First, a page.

🎙️ Chris Mayer
Do you know Chris Mayer?
He is the founder of Woodlock House Family Capital and has a true passion for investing in great businesses.
In this interview, you’ll learn more about Chris Mayer’s view on multibaggers, valuation, diversification, Evolution Gaming, and much more.
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🎙️ Interview Chris Mayer
Compounding Quality: How would you define yourself as an investor?
Chris Mayer: Well, first of all, I want to highlight that I am not a big fan of labeling myself. As a matter of fact, I wrote an entire book about this called ‘How Do You Know? A Guide to Clear Thinking About Wall Street, Investing, and Life’.
When you label yourself, you limit yourself.
Everyone should keep an open mind and capitalize on the opportunities that arise.
In general, I’d say that I am looking for companies with the following characteristics:
Skin in the game
A healthy balance sheet
High returns on capital
Plenty of reinvestment opportunities
Think about businesses like Constellation Software, Old Dominion Freight, and Heico.
Compounding Quality: Besides ‘How Do You Know?’, you’ve also written the excellent book ‘100 Baggers’. What are the key takeaways of this book?
Chris Mayer: Multibaggers often have the following characteristics:
Attractive revenue and earnings growth
A sustainable competitive advantage
Still run by its founder or the family of the founder
They are relatively small as it’s easier for these companies to grow at attractive rates
Multiple expansion (the P/E ratio increases)
I learned a lot from writing the book 100 Baggers. I would like to highlight two key things:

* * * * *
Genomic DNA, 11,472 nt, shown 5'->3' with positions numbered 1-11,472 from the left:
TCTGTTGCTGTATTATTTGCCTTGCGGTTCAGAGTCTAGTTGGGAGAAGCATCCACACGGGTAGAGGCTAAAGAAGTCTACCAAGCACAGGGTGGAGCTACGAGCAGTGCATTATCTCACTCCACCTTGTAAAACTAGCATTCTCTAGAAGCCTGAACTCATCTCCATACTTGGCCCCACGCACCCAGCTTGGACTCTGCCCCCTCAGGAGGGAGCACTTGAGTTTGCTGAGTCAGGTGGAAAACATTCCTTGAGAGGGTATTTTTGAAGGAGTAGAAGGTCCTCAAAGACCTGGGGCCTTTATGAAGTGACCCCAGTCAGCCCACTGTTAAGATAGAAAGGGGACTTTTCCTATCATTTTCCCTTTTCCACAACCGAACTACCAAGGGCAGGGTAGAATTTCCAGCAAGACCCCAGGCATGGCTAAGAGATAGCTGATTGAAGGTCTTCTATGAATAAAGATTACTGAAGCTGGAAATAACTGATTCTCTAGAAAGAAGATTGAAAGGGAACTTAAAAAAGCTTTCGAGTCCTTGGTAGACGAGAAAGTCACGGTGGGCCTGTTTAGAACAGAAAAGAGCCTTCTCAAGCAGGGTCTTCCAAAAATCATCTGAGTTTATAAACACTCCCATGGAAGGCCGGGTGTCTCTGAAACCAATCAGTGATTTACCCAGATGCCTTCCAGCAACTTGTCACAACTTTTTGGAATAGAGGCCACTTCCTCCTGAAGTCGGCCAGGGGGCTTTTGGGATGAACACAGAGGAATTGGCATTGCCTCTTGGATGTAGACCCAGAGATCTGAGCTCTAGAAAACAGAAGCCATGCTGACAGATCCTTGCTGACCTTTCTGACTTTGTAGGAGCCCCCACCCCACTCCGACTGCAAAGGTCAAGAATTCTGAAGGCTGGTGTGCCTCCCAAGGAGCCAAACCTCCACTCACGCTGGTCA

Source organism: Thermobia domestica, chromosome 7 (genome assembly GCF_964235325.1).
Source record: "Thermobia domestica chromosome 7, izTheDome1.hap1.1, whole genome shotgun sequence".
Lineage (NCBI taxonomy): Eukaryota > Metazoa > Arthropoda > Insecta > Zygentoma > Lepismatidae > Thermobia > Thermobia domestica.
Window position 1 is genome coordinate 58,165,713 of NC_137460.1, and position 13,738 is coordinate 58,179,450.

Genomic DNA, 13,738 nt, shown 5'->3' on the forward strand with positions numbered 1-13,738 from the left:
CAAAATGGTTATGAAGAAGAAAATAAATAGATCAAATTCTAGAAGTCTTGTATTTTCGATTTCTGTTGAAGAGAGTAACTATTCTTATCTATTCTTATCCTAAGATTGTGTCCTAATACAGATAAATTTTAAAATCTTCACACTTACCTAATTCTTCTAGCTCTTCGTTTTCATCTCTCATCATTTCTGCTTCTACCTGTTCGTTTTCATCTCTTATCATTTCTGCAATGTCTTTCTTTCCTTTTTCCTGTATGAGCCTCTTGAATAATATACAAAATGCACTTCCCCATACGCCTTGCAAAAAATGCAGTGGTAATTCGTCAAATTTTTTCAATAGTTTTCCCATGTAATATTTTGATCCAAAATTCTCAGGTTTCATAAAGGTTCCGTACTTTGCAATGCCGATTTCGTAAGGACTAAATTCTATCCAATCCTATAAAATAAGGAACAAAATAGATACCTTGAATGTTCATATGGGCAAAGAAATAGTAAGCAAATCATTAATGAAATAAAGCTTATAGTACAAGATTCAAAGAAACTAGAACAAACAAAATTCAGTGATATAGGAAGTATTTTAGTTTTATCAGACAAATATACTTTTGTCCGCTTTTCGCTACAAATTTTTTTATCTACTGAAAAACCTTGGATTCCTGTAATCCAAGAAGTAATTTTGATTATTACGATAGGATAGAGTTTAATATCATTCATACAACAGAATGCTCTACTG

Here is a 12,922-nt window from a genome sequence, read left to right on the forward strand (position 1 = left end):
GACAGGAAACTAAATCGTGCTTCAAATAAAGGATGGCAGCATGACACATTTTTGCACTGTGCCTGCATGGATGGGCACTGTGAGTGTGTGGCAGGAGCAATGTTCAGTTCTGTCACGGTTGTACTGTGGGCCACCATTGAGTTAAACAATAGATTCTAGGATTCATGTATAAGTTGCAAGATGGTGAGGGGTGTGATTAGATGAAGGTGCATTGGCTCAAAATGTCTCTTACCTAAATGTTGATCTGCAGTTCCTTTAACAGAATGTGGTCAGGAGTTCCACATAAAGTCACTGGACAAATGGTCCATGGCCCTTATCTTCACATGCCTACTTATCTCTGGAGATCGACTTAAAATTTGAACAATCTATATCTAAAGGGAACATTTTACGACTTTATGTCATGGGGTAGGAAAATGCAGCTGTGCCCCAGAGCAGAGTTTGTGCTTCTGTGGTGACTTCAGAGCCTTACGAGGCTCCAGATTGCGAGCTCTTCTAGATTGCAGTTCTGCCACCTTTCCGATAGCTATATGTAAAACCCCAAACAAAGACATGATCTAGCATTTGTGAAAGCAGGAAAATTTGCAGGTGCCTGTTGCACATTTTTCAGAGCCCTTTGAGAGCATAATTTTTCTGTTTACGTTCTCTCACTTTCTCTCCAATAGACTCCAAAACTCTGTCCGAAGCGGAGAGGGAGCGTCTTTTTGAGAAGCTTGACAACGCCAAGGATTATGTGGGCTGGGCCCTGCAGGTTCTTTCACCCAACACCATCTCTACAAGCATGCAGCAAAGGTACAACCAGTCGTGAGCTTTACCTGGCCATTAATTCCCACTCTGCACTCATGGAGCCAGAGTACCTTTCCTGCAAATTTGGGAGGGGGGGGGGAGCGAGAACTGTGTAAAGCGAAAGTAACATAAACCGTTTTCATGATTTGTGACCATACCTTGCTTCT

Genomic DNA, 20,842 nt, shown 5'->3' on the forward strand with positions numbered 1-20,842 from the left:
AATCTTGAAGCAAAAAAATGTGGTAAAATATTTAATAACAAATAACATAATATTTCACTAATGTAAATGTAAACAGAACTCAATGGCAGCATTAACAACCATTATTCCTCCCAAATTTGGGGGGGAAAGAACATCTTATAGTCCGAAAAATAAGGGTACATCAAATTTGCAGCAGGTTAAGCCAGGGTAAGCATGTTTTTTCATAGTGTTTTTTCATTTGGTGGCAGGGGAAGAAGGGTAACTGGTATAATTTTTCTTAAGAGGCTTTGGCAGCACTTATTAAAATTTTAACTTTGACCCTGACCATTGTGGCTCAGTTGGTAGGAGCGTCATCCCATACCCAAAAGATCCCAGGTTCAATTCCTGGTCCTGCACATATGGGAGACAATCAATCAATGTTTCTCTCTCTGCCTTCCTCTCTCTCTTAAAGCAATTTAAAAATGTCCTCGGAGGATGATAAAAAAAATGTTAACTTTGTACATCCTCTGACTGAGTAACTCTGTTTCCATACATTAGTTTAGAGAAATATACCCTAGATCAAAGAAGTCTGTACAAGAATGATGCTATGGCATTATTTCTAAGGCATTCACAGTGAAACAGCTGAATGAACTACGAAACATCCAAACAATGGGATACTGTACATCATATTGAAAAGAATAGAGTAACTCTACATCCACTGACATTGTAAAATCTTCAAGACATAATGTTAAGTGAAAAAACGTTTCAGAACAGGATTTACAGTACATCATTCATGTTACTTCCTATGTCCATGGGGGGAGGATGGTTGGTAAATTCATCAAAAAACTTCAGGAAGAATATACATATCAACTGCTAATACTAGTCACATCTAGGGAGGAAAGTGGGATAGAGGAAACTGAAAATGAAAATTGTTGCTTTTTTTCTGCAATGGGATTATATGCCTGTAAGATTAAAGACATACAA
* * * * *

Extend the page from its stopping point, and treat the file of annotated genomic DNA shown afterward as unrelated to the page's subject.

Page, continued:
For great performers, it’s very common for huge drawdowns to take place from time to time. Be prepared for drawdowns of 30%, 40%, or even more. Even Berkshire Hathaway got cut in half 3 times since Warren Buffett took over the textile company in 1965.
There can be long stretches when a stock goes nowhere at all. That’s why you should be very patient. It’s one of the most important things for investors. Be prepared to do nothing at all for a very long time.
Compounding Quality: Have you ever owned a 100-bagger yourself?
Chris Mayer: I started Woodlock House Family Capital in 2019.
Back then, I liquidated my entire portfolio (except for Berkshire Hathaway) to invest all my investable assets in my fund. This means the timeframe isn’t long enough to create serious multibaggers.
Since the launch of the Fund in 2019, my biggest winner has probably been Copart, which has more than tripled. Brown & Brown has been another multibagger within my Portfolio.
Onepager Copart (click on the picture to expand):
Onepager Brown & Brown (click on the picture to expand):
Compounding Quality: I would love to own Copart one day but I think the valuation looks quite expensive (Forward PE: 34.2x). How do you look at Copart’s valuation?
Chris Mayer: I don’t think Copart is too expensive today.
Every year, I’ve heard that the company looks expensive but so far the company has never disappointed investors. I first discovered Copart in 2011 and since then the stock has been up more than 1,500%.
If you’ve found an attractive company but the valuation looks expensive at first sight, I think you can still end up with great investment results if you are very patient.
Great companies tend to underpromise and overdeliver. You shouldn’t be too afraid to pay up for a great business.
What I would do when you think a great company looks expensive, is to buy a small stake. You can still buy more when its valuation comes down.
Compounding Quality: How do you think about diversification?
Chris Mayer: My portfolio is quite concentrated. I own 11 companies and I let my winners run.
I never buy a company for more than 10% of the Portfolio, but I let my runners run. I would have no problems with it when a certain company grows to 20% or even 40% of the total portfolio value.
All I’m trying to do is find great businesses with a high ROIC and plenty of reinvestment opportunities. Even companies with a market cap of $20 billion (like Brown & Brown) can keep growing at very attractive rates in the future.
When a company with a market cap of $20 billion would 100x, the company’s market cap would be equal to $2 trillion, which sounds ridiculous at first sight.
But investors should be aware of the fact that $2 trillion today is something different than $2 trillion in 40 years from now. If the stock market keeps compounding at 7-8% per year, the Dow Jones will hit 1,000,000 in less than 100 years from now (current level: 36,204).
Compounding Quality: What is the most important characteristic a good investor should have?